Fasciated daisies

Sean Edwards mzfses at MAIL1.MCC.AC.UK
Thu Jun 4 09:54:17 CDT 1998

Can anybody provide me with a lead on fasciated daisies Bellis
perennis? Or any good (available) source book on general plant

We have had several fasciated daisies brought into the Museum, over
the years, from lawns, waste ground, playing fields, etc. and a
cluster or reports this year, one with the peduncle 30mm wide.

Textbooks etc. report fasciation in a wide range of plants, including
Forsythia, Salix, Daphne, Celosia (sold commercially), Cichorium,
Taraxacum and several cactus species. Probably just about anything.

The (alleged) causes are various, and may be either genetic
(inheritable) or "somatic" (some damage or other event occurring
within the plant, and not inheritable). In this second category
falls everything from mechanical (e.g. lawn-mower blades, or an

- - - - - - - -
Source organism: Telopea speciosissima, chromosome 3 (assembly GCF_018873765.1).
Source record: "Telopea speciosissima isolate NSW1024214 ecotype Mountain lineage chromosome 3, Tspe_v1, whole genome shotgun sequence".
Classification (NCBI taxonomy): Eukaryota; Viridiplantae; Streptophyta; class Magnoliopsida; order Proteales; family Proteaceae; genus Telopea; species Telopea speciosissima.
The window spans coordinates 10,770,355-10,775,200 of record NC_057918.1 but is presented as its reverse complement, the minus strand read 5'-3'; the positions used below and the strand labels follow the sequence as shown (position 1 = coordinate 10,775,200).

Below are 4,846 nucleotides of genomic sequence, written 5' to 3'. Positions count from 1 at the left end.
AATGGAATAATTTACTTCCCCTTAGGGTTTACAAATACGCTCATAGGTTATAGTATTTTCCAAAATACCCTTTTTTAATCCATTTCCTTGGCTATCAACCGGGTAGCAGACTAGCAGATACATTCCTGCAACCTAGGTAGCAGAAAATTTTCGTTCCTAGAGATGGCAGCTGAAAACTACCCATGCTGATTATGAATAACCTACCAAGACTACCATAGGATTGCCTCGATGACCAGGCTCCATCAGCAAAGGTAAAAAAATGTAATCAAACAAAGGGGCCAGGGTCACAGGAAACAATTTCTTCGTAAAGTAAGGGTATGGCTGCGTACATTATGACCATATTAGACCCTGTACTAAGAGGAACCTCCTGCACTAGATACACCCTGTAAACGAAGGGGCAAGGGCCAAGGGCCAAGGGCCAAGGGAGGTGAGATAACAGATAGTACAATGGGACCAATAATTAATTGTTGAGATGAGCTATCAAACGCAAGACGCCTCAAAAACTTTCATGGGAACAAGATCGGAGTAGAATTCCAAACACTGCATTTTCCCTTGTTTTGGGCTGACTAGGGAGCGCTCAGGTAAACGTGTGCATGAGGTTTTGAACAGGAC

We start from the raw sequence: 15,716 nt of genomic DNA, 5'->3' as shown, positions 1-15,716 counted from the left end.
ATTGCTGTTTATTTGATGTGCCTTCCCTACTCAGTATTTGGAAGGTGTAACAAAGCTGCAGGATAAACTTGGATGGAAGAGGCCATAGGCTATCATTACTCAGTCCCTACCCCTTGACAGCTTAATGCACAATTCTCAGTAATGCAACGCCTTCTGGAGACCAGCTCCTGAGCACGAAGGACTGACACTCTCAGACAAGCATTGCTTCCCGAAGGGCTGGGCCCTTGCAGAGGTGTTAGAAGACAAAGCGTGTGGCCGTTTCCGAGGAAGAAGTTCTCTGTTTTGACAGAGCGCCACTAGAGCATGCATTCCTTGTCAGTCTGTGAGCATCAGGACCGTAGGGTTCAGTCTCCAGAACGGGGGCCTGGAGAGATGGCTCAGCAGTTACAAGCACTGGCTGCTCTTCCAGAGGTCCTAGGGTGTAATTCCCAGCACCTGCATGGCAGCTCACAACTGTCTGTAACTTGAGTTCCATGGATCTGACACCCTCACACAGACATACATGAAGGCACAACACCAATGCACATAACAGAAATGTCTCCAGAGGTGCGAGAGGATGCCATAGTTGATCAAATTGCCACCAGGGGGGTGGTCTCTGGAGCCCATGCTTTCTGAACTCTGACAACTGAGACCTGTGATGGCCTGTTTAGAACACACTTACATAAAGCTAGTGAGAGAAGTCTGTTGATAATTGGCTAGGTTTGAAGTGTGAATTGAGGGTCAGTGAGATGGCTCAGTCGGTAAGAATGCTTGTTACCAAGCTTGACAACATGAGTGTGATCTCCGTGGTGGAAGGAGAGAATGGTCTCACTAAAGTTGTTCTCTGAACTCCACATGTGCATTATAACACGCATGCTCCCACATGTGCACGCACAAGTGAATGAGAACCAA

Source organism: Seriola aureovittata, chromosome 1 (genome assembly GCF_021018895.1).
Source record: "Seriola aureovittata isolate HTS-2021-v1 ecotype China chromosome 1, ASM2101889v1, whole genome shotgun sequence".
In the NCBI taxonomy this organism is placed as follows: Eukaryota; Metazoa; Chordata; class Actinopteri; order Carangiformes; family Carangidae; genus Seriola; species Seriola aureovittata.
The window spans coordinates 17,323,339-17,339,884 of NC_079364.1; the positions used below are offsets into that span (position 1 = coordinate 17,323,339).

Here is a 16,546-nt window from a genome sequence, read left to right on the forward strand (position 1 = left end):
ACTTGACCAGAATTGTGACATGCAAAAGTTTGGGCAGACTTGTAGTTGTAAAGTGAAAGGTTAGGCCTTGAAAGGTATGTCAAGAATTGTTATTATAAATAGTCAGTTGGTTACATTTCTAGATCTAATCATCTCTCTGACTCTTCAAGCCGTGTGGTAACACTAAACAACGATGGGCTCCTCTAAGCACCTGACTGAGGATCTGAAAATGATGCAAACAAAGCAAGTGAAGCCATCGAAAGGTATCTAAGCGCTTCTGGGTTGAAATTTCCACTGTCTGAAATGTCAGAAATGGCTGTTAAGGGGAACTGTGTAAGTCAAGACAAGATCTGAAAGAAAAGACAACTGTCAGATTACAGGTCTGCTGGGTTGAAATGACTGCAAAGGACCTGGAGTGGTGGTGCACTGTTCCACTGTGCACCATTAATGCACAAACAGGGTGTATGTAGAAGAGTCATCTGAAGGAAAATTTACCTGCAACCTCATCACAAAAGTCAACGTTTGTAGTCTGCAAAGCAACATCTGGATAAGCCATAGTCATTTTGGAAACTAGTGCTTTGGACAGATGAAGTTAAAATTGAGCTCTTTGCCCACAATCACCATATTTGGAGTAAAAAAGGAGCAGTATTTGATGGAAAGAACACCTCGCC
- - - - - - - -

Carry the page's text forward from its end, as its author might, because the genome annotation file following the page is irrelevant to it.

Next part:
aphid's stylus) or chemical damage (including pollution of course),
to infection (viral, bacterial, fungal). Even cosmic rays, no doubt!
Presumably infection can be transmitted to the next generation and
appear inheritable.

All the daisies had other, younger, normal heads, which rather
argues against an infection. Any genetic mutation would have to have
happened at or near the initiation of that particular flower head.
Three of the plants have assuredly not had herbicides or other
man-made chemicals, and mechanical damage such as
lawn-mower blades is hard to envisage at a stage when it might have
affected the growing point at the very base, embedded in the rosette.

I pollinated the flower head, half self-pollination, and half
pollinated with a normal daisy but there was no seed set.


sean.edwards at man.ac.uk
Sean R. Edwards, Keeper of Botany, The Manchester Museum,
Manchester University, Oxford Road, Manchester M13 9PL, UK

'phone: +44 (0)161-275-2671/2;         fax: +44 (0)161-275-2676
web: http://www.man.ac.uk/museum/

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